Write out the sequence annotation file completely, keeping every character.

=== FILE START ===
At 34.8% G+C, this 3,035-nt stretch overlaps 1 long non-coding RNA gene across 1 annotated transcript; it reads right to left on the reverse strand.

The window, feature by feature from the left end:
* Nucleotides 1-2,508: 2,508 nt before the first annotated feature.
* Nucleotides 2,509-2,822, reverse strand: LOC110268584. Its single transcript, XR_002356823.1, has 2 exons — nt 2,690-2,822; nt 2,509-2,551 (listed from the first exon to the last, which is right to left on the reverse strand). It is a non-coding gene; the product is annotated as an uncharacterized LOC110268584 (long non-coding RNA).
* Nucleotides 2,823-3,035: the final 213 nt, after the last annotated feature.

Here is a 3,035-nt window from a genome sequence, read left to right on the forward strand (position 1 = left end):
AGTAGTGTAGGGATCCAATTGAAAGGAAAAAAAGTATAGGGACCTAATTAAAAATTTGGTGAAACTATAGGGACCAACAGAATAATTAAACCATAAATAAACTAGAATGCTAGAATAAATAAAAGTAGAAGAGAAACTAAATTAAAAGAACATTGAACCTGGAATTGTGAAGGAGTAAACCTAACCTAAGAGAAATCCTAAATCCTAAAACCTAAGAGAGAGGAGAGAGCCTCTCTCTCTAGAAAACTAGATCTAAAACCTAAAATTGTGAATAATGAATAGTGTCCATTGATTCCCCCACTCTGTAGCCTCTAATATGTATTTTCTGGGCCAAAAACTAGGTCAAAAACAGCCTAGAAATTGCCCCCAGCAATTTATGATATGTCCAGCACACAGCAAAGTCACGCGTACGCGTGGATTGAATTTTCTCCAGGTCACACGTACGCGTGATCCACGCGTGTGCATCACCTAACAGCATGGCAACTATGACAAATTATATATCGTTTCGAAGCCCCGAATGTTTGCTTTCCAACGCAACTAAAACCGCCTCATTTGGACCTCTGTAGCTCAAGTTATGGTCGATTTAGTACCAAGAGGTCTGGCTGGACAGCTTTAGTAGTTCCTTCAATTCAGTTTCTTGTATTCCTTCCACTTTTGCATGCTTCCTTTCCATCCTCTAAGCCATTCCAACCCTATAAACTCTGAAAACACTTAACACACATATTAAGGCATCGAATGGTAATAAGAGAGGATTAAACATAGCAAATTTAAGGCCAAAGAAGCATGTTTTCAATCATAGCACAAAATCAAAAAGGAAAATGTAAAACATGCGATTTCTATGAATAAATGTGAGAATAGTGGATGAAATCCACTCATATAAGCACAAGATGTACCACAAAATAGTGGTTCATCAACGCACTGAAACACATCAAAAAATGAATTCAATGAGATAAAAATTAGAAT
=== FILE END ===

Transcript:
At 34.8% G+C, this 3,035-nt stretch overlaps 1 long non-coding RNA gene across 1 annotated transcript; it reads right to left on the reverse strand.

The window, feature by feature from the left end:
* Nucleotides 1-2,508: 2,508 nt before the first annotated feature.
* Nucleotides 2,509-2,822, reverse strand: LOC110268584. Its single transcript, XR_002356823.1, has 2 exons — nt 2,690-2,822; nt 2,509-2,551 (listed from the first exon to the last, which is right to left on the reverse strand). It is a non-coding gene; the product is annotated as an uncharacterized LOC110268584 (long non-coding RNA).
* Nucleotides 2,823-3,035: the final 213 nt, after the last annotated feature.

Here is a 3,035-nt window from a genome sequence, read left to right on the forward strand (position 1 = left end):
AGTAGTGTAGGGATCCAATTGAAAGGAAAAAAAGTATAGGGACCTAATTAAAAATTTGGTGAAACTATAGGGACCAACAGAATAATTAAACCATAAATAAACTAGAATGCTAGAATAAATAAAAGTAGAAGAGAAACTAAATTAAAAGAACATTGAACCTGGAATTGTGAAGGAGTAAACCTAACCTAAGAGAAATCCTAAATCCTAAAACCTAAGAGAGAGGAGAGAGCCTCTCTCTCTAGAAAACTAGATCTAAAACCTAAAATTGTGAATAATGAATAGTGTCCATTGATTCCCCCACTCTGTAGCCTCTAATATGTATTTTCTGGGCCAAAAACTAGGTCAAAAACAGCCTAGAAATTGCCCCCAGCAATTTATGATATGTCCAGCACACAGCAAAGTCACGCGTACGCGTGGATTGAATTTTCTCCAGGTCACACGTACGCGTGATCCACGCGTGTGCATCACCTAACAGCATGGCAACTATGACAAATTATATATCGTTTCGAAGCCCCGAATGTTTGCTTTCCAACGCAACTAAAACCGCCTCATTTGGACCTCTGTAGCTCAAGTTATGGTCGATTTAGTACCAAGAGGTCTGGCTGGACAGCTTTAGTAGTTCCTTCAATTCAGTTTCTTGTATTCCTTCCACTTTTGCATGCTTCCTTTCCATCCTCTAAGCCATTCCAACCCTATAAACTCTGAAAACACTTAACACACATATTAAGGCATCGAATGGTAATAAGAGAGGATTAAACATAGCAAATTTAAGGCCAAAGAAGCATGTTTTCAATCATAGCACAAAATCAAAAAGGAAAATGTAAAACATGCGATTTCTATGAATAAATGTGAGAATAGTGGATGAAATCCACTCATATAAGCACAAGATGTACCACAAAATAGTGGTTCATCAACGCACTGAAACACATCAAAAAATGAATTCAATGAGATAAAAATTAGAAT